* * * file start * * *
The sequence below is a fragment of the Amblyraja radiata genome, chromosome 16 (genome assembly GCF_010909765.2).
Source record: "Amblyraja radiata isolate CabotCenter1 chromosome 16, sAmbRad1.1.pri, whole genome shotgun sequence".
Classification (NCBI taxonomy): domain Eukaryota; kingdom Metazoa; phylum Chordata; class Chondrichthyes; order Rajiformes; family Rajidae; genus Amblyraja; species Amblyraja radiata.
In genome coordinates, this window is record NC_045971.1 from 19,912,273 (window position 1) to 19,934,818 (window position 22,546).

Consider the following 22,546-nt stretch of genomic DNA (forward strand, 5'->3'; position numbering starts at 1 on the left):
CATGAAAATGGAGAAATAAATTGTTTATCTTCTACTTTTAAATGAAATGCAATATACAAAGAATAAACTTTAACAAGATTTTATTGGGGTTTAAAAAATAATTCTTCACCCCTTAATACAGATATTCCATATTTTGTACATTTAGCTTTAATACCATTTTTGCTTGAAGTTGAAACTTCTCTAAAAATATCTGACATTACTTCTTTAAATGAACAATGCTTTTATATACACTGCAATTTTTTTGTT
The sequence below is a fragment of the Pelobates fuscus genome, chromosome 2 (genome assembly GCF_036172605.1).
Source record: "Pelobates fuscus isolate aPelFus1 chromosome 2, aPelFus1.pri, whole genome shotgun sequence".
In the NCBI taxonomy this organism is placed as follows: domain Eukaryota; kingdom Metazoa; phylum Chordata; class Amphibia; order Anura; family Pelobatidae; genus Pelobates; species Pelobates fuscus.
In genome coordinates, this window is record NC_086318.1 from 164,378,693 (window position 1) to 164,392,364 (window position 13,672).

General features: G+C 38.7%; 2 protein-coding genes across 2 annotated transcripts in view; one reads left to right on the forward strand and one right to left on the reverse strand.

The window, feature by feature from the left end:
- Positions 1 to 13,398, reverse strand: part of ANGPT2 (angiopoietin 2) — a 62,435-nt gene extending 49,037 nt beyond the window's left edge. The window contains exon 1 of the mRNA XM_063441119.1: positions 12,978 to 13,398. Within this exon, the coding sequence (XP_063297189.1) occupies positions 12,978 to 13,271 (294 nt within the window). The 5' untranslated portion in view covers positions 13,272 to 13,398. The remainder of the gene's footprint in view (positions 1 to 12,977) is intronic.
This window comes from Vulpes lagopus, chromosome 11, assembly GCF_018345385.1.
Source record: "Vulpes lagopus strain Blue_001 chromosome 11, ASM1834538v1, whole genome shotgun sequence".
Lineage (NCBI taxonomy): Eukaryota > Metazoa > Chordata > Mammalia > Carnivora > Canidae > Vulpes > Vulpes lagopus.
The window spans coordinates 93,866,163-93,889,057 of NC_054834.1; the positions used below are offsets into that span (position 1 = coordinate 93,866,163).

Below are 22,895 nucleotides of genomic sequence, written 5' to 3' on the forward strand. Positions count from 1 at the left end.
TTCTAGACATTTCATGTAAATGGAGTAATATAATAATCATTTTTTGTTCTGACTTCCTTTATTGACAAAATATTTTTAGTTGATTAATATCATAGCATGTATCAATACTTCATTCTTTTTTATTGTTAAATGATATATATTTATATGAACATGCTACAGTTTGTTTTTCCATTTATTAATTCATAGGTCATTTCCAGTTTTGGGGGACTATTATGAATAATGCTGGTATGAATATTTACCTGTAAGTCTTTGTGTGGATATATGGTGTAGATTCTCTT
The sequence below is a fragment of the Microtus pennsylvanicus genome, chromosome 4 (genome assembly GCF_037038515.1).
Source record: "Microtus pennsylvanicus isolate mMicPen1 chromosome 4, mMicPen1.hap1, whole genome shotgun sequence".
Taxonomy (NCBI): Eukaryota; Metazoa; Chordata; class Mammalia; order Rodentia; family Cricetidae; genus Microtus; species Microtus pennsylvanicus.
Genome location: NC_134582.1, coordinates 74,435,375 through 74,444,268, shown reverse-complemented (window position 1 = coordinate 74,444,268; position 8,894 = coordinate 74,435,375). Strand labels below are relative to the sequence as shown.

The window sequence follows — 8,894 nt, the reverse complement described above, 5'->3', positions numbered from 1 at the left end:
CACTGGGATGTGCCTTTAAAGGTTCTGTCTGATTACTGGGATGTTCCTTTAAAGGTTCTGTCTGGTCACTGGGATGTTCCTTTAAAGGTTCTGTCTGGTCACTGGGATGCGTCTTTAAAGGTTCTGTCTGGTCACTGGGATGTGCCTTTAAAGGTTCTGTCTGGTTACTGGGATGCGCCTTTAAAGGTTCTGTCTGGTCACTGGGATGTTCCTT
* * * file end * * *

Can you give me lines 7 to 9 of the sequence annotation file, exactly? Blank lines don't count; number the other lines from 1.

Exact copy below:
The sequence below is a fragment of the Pelobates fuscus genome, chromosome 2 (genome assembly GCF_036172605.1).
Source record: "Pelobates fuscus isolate aPelFus1 chromosome 2, aPelFus1.pri, whole genome shotgun sequence".
In the NCBI taxonomy this organism is placed as follows: domain Eukaryota; kingdom Metazoa; phylum Chordata; class Amphibia; order Anura; family Pelobatidae; genus Pelobates; species Pelobates fuscus.